The son of Corrado de Leo and Rosabetta Pinto, he went to Naples in 1709 and became a pupil of Nicola Fago at the Conservatorio S Maria della Pietà dei Turchini. At the beginning of 1712 his S Chiara, o L’infedeltà abbattuta, a dramma sacro, was performed at the conservatory; from the fact that it was performed again in the viceroy’s palace on 14 February it would seem that Leo’s work attracted unusual attention. On finishing his studies he was appointed supernumerary organist in the viceroy’s chapel on 8 April 1713 and at the same time was employed as maestro di cappella in the service of the Marchese Stella; he is also said to have been maestro di cappella of S Maria della Solitaria.

As early as 13 May 1714 his first opera, Il Pisistrato, was staged. There followed commissions for opera arrangements, intermezzos and serenatas, and in 1718 a second opera, Sofonisba. From Caio Gracco (1720) the list of his opera commissions continues without a break up to his death. In 1723 he wrote his first opera for Venice, and in the same year, with La ’mpeca scoperta, he turned for the first time to the developing genre of Neapolitan commedia musicale; from then on he was regarded as one of the leading composers of comedy.

On Alessandro Scarlatti’s death in 1725 Leo was promoted to first organist of the viceregal chapel. In the following years he lost his supremacy as a composer of serious opera in Naples to his rivals Vinci and Hasse, and between 1726 and 1730 he apparently received no commissions for opera at the Teatro S Bartolomeo in Naples. He did however write serious operas for Rome and Venice, and in Naples he pursued his career as a composer of comic operas. After Hasse’s departure and Vinci’s death in 1730, Leo became the dominant figure in Neapolitan musical life. He succeeded Vinci as pro-vicemaestro and on Mancini’s death in 1737 he became vicemaestro of the royal chapel. He was repeatedly given leave to fulfil commissions for operas elsewhere (1737 Bologna, 1739 Turin, 1740 Turin and Milan), and through the family connections of the Neapolitan royal family he received commissions from the Spanish court. Even greater than his reputation as an opera composer was the esteem he acquired as a composer of oratorios with his settings of Metastasio’s S Elena al Calvario and La morte di Abele.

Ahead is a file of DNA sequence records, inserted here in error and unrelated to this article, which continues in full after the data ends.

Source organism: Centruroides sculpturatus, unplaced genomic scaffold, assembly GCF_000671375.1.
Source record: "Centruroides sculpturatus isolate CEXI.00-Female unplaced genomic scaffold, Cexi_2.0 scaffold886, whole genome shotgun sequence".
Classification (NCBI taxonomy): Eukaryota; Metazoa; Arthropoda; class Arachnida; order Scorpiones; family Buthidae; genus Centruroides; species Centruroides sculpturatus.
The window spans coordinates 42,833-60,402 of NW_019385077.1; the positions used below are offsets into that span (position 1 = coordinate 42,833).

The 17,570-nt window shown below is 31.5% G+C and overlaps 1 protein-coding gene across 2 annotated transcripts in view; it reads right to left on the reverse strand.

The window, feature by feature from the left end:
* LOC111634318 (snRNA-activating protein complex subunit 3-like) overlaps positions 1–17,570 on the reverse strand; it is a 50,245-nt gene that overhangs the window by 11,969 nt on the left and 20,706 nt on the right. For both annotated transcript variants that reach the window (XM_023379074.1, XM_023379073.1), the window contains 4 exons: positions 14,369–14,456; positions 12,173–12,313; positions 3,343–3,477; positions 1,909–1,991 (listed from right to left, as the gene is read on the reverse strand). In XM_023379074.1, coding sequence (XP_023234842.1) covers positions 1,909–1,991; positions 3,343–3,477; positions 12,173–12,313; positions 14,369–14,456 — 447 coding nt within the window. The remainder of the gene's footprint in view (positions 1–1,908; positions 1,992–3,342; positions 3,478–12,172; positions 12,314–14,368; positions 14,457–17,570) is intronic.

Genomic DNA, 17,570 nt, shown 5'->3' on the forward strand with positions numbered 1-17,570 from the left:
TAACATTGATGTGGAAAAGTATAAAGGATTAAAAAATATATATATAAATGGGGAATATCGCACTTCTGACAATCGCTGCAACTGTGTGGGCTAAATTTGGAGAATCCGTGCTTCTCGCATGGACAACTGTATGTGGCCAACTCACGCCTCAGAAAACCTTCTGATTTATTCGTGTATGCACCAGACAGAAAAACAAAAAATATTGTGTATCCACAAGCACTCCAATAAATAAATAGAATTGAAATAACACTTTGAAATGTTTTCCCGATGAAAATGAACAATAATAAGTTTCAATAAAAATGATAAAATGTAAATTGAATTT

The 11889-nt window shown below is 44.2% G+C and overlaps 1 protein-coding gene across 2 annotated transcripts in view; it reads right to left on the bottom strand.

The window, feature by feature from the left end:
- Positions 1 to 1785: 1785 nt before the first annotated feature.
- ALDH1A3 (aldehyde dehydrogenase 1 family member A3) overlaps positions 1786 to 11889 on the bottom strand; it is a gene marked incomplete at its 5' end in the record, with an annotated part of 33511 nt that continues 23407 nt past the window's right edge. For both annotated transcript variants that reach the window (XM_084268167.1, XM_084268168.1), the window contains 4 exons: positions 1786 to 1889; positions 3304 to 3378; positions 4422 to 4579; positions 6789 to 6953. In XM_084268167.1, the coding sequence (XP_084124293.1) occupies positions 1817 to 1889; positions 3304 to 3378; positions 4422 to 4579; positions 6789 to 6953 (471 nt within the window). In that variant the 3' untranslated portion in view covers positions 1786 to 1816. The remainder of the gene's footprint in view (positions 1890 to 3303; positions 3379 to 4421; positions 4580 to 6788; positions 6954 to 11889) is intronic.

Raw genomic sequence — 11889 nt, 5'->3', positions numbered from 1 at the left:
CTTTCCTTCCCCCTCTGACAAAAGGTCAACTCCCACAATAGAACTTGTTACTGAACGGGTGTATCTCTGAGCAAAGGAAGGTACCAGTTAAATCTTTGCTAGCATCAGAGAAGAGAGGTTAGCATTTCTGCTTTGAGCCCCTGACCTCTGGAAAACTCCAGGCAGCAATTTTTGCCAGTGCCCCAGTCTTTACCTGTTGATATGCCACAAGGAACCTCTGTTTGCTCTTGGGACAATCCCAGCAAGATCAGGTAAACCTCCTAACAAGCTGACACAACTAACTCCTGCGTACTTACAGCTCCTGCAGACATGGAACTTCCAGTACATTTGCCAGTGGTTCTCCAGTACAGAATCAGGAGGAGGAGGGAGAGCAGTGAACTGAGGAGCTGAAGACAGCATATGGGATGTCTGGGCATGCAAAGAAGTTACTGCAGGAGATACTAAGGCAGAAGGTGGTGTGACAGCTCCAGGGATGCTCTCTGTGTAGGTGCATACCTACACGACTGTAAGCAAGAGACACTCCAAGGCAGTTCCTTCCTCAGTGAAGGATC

Leo also became prominent as a teacher: from 1734 to 1737 he taught as vicemaestro at the Conservatorio S Maria della Pietà dei Turchini, in 1739 he succeeded Feo as primo maestro at the Conservatorio S Onofrio and in 1741 he also took over the duties of primo maestro at the S Maria della Pietà dei Turchini in succession to his own teacher, Fago. The Miserere for double choir in eight parts and organ (March 1739) appears to be the first of his works aimed at the reform of church music, closely connected with his activities as a teacher. In both respects he was in competition with Francesco Durante, who taught at the two other conservatories in Naples. On Domenico Sarro’s death (25 January 1744) Leo at last became maestro di cappellaof the royal chapel. He immediately composed a series of a cappella compositions (with continuo) for the use of the royal chapel during Lent and reformed the orchestra of the royal opera, but he died after only nine months in office. --- neapolitanmusicsociety.org

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administration@theblues-thatjazz.com (bluesever) Leo Leonardo Fri, 09 Dec 2016 16:34:19 +0000